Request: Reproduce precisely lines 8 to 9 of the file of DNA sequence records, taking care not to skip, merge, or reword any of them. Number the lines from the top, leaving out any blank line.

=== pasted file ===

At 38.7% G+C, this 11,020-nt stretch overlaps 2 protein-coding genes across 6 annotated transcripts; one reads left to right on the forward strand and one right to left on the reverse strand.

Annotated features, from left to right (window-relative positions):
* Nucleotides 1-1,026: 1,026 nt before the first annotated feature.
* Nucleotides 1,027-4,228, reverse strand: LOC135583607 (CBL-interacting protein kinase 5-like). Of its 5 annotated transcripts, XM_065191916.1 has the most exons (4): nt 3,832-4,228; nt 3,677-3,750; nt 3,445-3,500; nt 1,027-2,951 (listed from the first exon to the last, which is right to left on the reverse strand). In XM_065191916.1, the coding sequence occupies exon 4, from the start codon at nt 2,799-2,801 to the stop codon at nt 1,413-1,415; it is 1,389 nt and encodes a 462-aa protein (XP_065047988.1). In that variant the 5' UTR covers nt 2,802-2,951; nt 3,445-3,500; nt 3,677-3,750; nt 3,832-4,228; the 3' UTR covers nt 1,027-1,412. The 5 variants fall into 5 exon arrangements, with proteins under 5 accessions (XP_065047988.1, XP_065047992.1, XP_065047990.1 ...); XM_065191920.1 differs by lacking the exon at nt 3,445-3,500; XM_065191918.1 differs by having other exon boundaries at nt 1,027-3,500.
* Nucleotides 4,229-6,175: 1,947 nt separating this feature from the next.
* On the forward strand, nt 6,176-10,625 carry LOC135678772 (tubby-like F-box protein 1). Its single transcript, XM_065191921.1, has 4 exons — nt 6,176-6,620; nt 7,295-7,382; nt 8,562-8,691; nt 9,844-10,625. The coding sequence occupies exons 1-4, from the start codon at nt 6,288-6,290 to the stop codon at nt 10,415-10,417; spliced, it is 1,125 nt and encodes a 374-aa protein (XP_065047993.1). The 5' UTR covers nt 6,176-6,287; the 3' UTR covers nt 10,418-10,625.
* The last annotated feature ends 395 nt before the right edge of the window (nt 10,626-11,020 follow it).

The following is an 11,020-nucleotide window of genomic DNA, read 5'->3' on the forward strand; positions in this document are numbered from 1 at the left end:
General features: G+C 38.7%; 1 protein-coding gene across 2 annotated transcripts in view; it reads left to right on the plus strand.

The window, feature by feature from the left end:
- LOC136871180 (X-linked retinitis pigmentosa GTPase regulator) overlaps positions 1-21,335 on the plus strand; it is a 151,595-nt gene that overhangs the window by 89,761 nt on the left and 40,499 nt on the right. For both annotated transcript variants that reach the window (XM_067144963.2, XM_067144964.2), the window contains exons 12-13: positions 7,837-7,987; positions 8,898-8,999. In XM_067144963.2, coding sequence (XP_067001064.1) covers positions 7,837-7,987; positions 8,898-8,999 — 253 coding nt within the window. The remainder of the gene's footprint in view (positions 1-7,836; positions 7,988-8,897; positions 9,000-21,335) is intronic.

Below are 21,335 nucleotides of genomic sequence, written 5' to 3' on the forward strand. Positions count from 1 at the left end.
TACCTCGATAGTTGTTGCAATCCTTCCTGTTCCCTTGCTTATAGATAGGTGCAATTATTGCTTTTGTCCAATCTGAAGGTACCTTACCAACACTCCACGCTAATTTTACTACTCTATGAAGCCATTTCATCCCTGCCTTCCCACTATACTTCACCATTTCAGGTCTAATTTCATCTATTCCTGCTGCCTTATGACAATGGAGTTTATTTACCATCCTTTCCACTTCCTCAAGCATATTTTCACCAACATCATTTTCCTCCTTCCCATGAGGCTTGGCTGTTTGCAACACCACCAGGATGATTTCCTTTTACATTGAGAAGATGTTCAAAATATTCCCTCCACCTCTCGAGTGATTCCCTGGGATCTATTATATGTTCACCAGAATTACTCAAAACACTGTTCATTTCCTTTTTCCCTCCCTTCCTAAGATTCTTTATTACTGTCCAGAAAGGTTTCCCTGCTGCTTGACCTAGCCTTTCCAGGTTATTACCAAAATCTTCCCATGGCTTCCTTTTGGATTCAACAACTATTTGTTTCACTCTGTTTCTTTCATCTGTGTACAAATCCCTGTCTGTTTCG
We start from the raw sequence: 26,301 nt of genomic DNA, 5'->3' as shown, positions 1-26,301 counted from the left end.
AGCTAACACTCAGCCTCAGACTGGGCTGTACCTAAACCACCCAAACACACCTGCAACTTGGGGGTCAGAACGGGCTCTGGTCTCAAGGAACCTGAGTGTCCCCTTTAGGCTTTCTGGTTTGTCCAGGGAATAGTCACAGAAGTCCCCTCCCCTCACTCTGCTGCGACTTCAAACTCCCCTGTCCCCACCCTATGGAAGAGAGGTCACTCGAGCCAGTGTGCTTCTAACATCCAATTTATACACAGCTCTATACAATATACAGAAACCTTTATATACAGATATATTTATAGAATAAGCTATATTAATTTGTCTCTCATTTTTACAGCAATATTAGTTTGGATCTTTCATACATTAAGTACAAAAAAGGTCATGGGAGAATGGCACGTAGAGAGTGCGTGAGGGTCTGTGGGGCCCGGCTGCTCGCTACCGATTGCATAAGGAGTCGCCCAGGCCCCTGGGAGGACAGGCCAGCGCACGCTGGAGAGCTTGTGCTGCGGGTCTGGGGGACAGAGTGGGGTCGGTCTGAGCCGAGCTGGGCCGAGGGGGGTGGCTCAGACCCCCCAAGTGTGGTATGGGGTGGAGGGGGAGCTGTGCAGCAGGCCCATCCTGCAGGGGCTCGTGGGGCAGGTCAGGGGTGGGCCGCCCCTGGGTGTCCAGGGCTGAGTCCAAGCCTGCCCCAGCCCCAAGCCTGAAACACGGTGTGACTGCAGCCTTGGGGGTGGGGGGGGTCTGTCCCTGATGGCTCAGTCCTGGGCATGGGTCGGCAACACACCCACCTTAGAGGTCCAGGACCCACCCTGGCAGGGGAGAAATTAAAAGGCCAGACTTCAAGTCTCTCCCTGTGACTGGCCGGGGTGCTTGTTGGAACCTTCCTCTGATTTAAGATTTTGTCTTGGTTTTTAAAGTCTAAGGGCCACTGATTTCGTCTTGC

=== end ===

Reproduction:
The following is an 11,020-nucleotide window of genomic DNA, read 5'->3' on the forward strand; positions in this document are numbered from 1 at the left end:
General features: G+C 38.7%; 1 protein-coding gene across 2 annotated transcripts in view; it reads left to right on the plus strand.